MIP also strives to identify and address the physical and emotional issues facing adolescent males of color, to encourage lifelong learning, and to inform the wider community of the issues involved in reaching and serving this student population.
The premise for establishing MIP was sparked by a 2006
research report produced by the University of Chicago Consortium on
Chicago School Research that called attention to the continuing
challenge of low college enrollment and graduation rates of CPS
students, particularly males of color. In response to these findings,
Dr. Shelby Wyatt, professional school counselor at CPS' Kenwood Academy,
took on the challenge of establishing male-mentoring programs in high
schools across the city like the Kenwood Brotherhood, an organization he
helped to start.
The Center for Access and Attainment has
managed this partnership since the program's inception, which began
with the first annual student development retreat for nearly 300 males
of color held in 2007 on DePaul's Lincoln Park campus. Since then,
involvement in the partnership has grown and DePaul has:
MIP is a recognized activity with Chicago Public Schools'
administration, it depends on the volunteer efforts of counselors,
teachers and administrators, and the personal commitment of student
participants to realize program goals. In recent years, DePaul has taken
on an increased program management role, including securing grant
funding for MIP programming.
- provided a graduate research assistant/coordinator for MIP
- provided leadership training for MIP counselors
- provided a violence prevention workshop for counselors
- provided a male identity workshop for MIP and DePaul male students of color
collaborated with MIP and the CPS Department of Postsecondary Education
in writing a successful proposal to College Board for funding
- initiated discussions with CPS about MIP outcome research and reporting
- hosted seven annual student development retreats, each attended by more than 200 MIP participants
In 2012, DePaul was awarded a grant
from Bank of America to evaluate MIP and take the lead in creating a
sustainable network of school-based mentoring programs within dozens of
schools that participate in the program. The grant will also help create
a digital social learning network that will enable students and mentors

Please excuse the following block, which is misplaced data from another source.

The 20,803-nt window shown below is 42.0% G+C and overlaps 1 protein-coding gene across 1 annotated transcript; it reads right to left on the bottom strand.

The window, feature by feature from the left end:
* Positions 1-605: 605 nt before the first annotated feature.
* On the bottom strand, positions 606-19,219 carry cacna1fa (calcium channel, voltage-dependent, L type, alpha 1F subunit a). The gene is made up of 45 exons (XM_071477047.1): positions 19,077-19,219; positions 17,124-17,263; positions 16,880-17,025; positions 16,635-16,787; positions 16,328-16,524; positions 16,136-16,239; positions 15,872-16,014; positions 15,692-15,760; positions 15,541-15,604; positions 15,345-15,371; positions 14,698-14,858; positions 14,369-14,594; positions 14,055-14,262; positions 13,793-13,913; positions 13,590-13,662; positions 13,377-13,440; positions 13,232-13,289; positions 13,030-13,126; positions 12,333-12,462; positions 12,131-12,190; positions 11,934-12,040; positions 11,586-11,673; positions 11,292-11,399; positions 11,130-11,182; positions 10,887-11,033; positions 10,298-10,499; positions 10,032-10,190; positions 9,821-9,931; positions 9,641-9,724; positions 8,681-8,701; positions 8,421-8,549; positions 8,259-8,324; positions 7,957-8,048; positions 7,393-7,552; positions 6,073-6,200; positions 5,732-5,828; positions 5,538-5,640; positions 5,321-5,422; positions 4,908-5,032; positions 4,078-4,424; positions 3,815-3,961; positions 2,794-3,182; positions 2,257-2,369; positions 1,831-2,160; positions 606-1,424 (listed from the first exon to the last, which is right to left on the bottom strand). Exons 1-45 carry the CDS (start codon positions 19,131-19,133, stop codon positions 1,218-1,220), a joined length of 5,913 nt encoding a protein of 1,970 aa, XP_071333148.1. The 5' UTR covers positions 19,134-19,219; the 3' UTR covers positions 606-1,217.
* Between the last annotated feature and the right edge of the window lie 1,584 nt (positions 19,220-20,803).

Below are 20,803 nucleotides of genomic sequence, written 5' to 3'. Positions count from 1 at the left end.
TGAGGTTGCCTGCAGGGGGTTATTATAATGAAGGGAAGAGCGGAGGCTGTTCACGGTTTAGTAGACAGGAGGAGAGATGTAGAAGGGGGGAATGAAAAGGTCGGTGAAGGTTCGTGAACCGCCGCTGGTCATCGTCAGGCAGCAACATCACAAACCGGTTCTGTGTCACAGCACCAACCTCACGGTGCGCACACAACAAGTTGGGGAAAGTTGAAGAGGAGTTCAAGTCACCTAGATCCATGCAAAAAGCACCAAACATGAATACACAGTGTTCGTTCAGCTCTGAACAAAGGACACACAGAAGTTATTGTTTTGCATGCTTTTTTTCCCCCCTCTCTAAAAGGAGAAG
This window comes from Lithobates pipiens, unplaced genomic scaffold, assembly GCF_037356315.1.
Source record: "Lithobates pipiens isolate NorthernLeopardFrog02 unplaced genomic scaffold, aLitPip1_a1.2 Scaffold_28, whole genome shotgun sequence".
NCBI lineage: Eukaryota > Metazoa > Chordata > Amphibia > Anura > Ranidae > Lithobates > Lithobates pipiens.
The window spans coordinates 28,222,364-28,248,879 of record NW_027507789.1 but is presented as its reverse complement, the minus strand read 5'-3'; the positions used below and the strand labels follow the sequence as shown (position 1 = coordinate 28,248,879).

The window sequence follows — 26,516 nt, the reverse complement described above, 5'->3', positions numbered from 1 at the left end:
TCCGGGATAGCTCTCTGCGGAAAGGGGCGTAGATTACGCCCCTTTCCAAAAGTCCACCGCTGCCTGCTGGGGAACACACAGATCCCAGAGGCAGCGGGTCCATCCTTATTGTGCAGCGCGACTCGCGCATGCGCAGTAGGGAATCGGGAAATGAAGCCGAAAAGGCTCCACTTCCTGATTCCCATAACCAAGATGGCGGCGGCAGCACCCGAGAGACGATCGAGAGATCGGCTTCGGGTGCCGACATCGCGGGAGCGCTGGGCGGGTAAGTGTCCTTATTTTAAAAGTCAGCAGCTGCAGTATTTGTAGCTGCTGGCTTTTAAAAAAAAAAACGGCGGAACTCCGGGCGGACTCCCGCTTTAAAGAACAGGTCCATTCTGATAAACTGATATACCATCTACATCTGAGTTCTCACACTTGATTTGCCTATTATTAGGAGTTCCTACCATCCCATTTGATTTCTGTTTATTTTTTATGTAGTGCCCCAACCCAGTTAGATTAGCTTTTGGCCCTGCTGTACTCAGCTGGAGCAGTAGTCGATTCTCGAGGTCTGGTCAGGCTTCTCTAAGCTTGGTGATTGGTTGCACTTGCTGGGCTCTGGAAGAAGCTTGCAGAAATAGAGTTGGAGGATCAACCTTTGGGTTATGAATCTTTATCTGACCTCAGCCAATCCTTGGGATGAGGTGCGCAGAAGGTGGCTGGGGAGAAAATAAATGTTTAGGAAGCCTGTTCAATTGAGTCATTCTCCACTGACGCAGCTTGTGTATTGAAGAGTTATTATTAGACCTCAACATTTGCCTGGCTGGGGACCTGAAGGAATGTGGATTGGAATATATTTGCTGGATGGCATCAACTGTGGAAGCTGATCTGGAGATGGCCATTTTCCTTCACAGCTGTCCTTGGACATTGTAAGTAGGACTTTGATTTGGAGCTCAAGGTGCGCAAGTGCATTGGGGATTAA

to gain knowledge, exchange ideas and connect to a broad range of
Programs and Activities
The office of College Access within the Center for Access
and Attainment hosts a range of program activities for students and
coordinators within the Male Initiative Project.
Development. Each fall, the center hosts a professional development
meeting for coordinators of the MIP programs in schools citywide,
providing an opportunity to share news and best practices and plan for
the new academic year and beyond.
School-based Male Mentoring
Forum. The center hosted the first-ever Forum on the Effectiveness of
School-based Male Mentoring in October 2011. The biennial forum focuses
on expanding efforts to promote and strengthen school-based male
mentoring as an effective practice for improving educational outcomes
for African-American and Hispanic/Latino males, as well as provides a
place to share best practices among schools that have successful
mentoring programs. A second forum took place in October 2013 that
focused on the role of technology in enriching and expanding the work of
school-based mentoring in participating schools.
Challenge. D-Men (DePaul Males Encouraging Non-Violence) Challenge
program was created in 2011 for student participants in the Male
Initiative Project. The purpose of the D-Men Challenge is to
build and reinforce teamwork, camaraderie and collective responsibility
among the participants by engaging them in mentally and physically
challenging activities that encourage creativity, critical thinking and
reflection. Students also engage in frank conversations around the
intersections of race, gender, masculinity and violence as the
participants experience them in their daily lives. In addition, students
learn about the university and what it takes to enroll and succeed in a
selective institution such as DePaul.
The D-Men Challenge is a
collaborative effort involving DePaul's Men of Color Initiative within
Student Affairs and the Campus Recreation Department. It is coordinated
by the College Access office within the Center for Access and
Attainment. Funding for the program was initially made possible through a
successful proposal to the Vincentian Endowment Fund, which was
coordinated by Campus Recreation.
If you would like more information about MIP programming at DePaul, please contact Amanda Parada-Villatoro at (773) 325-8347 or firstname.lastname@example.org